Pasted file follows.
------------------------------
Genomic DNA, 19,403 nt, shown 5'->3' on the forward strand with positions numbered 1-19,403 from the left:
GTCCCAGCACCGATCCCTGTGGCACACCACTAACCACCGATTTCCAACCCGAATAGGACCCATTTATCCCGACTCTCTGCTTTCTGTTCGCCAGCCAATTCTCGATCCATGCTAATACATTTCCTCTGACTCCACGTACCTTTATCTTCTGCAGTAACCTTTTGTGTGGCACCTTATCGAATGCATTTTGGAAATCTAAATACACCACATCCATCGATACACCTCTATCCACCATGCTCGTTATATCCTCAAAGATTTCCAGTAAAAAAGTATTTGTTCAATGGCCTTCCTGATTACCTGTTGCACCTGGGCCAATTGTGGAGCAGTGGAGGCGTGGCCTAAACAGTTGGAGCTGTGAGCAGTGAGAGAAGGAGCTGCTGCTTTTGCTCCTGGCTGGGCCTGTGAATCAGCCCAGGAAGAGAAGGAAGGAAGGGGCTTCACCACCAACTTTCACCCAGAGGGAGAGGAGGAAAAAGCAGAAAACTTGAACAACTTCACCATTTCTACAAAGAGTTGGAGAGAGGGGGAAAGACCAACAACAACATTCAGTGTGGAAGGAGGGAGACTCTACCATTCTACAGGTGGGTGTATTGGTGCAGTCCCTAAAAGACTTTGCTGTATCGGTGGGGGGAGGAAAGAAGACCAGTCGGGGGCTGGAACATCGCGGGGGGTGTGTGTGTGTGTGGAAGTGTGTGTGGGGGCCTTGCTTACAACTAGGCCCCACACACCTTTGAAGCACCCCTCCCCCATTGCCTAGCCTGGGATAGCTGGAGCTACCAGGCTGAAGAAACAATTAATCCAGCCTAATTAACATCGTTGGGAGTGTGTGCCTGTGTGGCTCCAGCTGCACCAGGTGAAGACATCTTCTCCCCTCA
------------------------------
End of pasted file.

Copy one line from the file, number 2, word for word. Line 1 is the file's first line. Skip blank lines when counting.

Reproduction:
GTCCCAGCACCGATCCCTGTGGCACACCACTAACCACCGATTTCCAACCCGAATAGGACCCATTTATCCCGACTCTCTGCTTTCTGTTCGCCAGCCAATTCTCGATCCATGCTAATACATTTCCTCTGACTCCACGTACCTTTATCTTCTGCAGTAACCTTTTGTGTGGCACCTTATCGAATGCATTTTGGAAATCTAAATACACCACATCCATCGATACACCTCTATCCACCATGCTCGTTATATCCTCAAAGATTTCCAGTAAAAAAGTATTTGTTCAATGGCCTTCCTGATTACCTGTTGCACCTGGGCCAATTGTGGAGCAGTGGAGGCGTGGCCTAAACAGTTGGAGCTGTGAGCAGTGAGAGAAGGAGCTGCTGCTTTTGCTCCTGGCTGGGCCTGTGAATCAGCCCAGGAAGAGAAGGAAGGAAGGGGCTTCACCACCAACTTTCACCCAGAGGGAGAGGAGGAAAAAGCAGAAAACTTGAACAACTTCACCATTTCTACAAAGAGTTGGAGAGAGGGGGAAAGACCAACAACAACATTCAGTGTGGAAGGAGGGAGACTCTACCATTCTACAGGTGGGTGTATTGGTGCAGTCCCTAAAAGACTTTGCTGTATCGGTGGGGGGAGGAAAGAAGACCAGTCGGGGGCTGGAACATCGCGGGGGGTGTGTGTGTGTGTGGAAGTGTGTGTGGGGGCCTTGCTTACAACTAGGCCCCACACACCTTTGAAGCACCCCTCCCCCATTGCCTAGCCTGGGATAGCTGGAGCTACCAGGCTGAAGAAACAATTAATCCAGCCTAATTAACATCGTTGGGAGTGTGTGCCTGTGTGGCTCCAGCTGCACCAGGTGAAGACATCTTCTCCCCTCA